Comment: This election has been one of political failures

By Matthew West   Friday May 7, 2010 12:40 pm BST
The 2010 general election will be remembered as a night of failures.
As Boris Johnson said this election has “shown the electorate punishing all three parties indiscriminately. This is not a triumph for any party.”
David Cameron has failed to ‘seal the deal’ with the electorate, despite the backing of the majority of the media. Nick Clegg has failed to turn his opinion poll surge following the first leader’s debate into anything remotely like an increase in share of the vote, let alone seats.
And Gordon Brown has failed in the eyes of the nation – and his own party – on such a scale that he nearly achieved a smaller proportion of the popular vote for Labour than in 1983. That not one of the three main political parties has convinced voters that they have the right answers could be seen as a damning indictment of the lack of real vision being shown by any of them.
For Labour the main election message was ‘stick with the devil you know’ and ‘any change in government now would risk economic disaster’. But few seem to have been convinced. For the Conservatives it was Thatcherism dressed up as the ‘Big Society’. Even Iain Duncan Smith had raised concerns that this big idea essentially means ignoring those people that live on sink estates all around the country.
For the Lib Dems the message was ‘vote for us because we’re not Labour or the Conservatives’. But the reality was that the tribalism of the two-party political machine meant that while voters flirted with the Lib Dems, when it came to actually picking them from a line-up they just couldn’t bring themselves to do it. Nick Clegg might be a likeable chap and all that but voters didn’t know who their local Lib Dem candidate was and clearly weren’t willing to take a chance.
So much for the message. The tactics of the campaign failed, too. Cameron rebranded his concept of the Big Society so many times we didn’t know whether we were supposed to join the government of the United Kingdom or just sign a contract with the Conservatives. Even then many felt trepidation about signing a contract with the Tories when they couldn’t read the small print.
Labour putting Gordon Brown front and centre of their campaign did no better, simply proving that Brown struggles to look like a human being at the best of times. In reality, it seems he hates – really hates – meeting the public he wants to serve. He may want to be a man for the people but he sure ain’t a man of the people.
No one could accuse Labour of being enthusiastic about this election campaign. No party has appeared to want to lose an election more since the Conservatives conspired, against the odds, to win the election in 1992, despite doing everything they could to lose. No-one in John Major’s government really backed him. Most wanted Heseltine or Portillo to take over following a Labour victory.
And the Lib Dems? Other than talking about how it was ‘our election’ and ‘our chance to really change things’ Clegg didn’t really tell us much. So much so that he was heckled on several occasions towards the back end of the campaign.
He suffered under the intense glare that comes from being shoved into the limelight. Not all of the Lib Dems’ policies were bad or far-fetched. But when Clegg tried to present himself as the man who really had the answers, voters wanted to know what they were and found he came up short.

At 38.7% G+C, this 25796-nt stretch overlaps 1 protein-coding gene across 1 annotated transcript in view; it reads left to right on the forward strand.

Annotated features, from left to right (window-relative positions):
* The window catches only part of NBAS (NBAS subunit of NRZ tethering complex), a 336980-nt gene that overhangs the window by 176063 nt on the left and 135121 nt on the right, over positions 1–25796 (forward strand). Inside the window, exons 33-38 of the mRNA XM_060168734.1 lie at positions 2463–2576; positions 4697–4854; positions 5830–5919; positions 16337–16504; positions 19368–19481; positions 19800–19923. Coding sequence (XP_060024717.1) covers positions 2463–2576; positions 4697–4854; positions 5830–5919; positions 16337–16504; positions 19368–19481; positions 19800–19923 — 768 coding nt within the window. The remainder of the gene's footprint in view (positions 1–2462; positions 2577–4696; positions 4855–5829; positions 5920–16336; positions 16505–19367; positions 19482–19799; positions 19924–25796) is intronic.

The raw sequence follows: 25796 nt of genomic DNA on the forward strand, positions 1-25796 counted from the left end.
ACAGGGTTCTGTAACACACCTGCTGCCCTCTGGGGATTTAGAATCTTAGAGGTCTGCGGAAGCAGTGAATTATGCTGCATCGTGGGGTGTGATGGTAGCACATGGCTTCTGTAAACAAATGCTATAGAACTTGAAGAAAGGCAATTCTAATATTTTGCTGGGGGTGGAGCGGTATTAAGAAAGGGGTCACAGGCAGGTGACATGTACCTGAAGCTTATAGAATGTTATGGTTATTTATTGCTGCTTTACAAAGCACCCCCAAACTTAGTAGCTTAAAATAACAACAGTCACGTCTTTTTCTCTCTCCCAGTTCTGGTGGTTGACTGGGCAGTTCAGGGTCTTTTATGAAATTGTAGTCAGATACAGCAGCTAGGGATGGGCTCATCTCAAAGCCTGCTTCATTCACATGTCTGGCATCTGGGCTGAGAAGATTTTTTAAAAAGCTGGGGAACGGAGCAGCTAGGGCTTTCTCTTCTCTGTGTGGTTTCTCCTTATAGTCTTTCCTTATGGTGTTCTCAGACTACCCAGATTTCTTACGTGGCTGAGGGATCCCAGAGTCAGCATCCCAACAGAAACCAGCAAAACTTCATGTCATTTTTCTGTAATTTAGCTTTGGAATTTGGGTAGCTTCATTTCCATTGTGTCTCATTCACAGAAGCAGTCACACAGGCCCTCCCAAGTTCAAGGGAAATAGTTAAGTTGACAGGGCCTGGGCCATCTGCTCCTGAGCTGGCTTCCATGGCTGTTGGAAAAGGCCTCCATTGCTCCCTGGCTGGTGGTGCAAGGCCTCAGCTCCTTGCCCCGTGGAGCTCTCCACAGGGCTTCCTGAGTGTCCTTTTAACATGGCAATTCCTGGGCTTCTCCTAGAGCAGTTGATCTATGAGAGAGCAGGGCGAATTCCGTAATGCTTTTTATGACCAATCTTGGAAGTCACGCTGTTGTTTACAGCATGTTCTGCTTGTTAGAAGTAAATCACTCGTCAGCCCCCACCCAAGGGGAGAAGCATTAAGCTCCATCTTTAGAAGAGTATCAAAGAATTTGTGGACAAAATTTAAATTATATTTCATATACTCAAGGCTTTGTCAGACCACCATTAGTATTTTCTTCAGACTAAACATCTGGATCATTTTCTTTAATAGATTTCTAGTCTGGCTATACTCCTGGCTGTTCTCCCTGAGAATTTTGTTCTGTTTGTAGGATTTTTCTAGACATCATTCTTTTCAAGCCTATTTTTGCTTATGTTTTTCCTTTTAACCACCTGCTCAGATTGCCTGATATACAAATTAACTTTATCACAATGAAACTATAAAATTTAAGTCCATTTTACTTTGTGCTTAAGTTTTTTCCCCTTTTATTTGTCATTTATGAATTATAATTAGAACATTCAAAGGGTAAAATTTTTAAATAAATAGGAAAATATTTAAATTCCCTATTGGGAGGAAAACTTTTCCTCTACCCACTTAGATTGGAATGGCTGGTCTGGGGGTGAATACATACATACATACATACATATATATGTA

Is this a failure of democracy? No. In fact, this is possibly one of the best outcomes our uniquely undemocratic voting system – one that Yes Minister’s Sir Humphrey says is designed to ensure aristocratic government interspersed every five years with a general election –  could possibly have returned. It also proves that the electorate wanted a hung parliament.
Moreover, it proves more people were willing to vote Labour than anyone could have, or did, predict. And it proves that the Conservatives haven’t been able to shift the ‘nasty party’ image just yet.
Cameron has done well to achieve an increase in the number of Conservative seats. It is a very large increase, certainly. But it is an increase that shows the Conservatives have fallen well short of achieving the ten per cent swing in the national vote they needed.
What that says is that people still don’t trust them. It also suggests people are a lot more angry with the politicians in Westminster than the politicians themselves have realised.
That, for me, has been the underlying theme of this election campaign, which would always come out on polling day.  People will be even more angry if the politicians start bickering among themselves and fail to form a coalition government quickly.
Hall Green 2010
Namine                                  Party                                Vote                               %
Roger Godsiff                      Lab                                   16030                             32%
Salma yaqoob                    Respect                            12240                             25.12
Jerry Evans                        LD                                        11988                             24.60
Jo Barker                              C                                           7320                                15.02
Alan Blumenthal             UKIP                                       960                                   1.95
Andrew Gardner              IND                                         190                                   0.39

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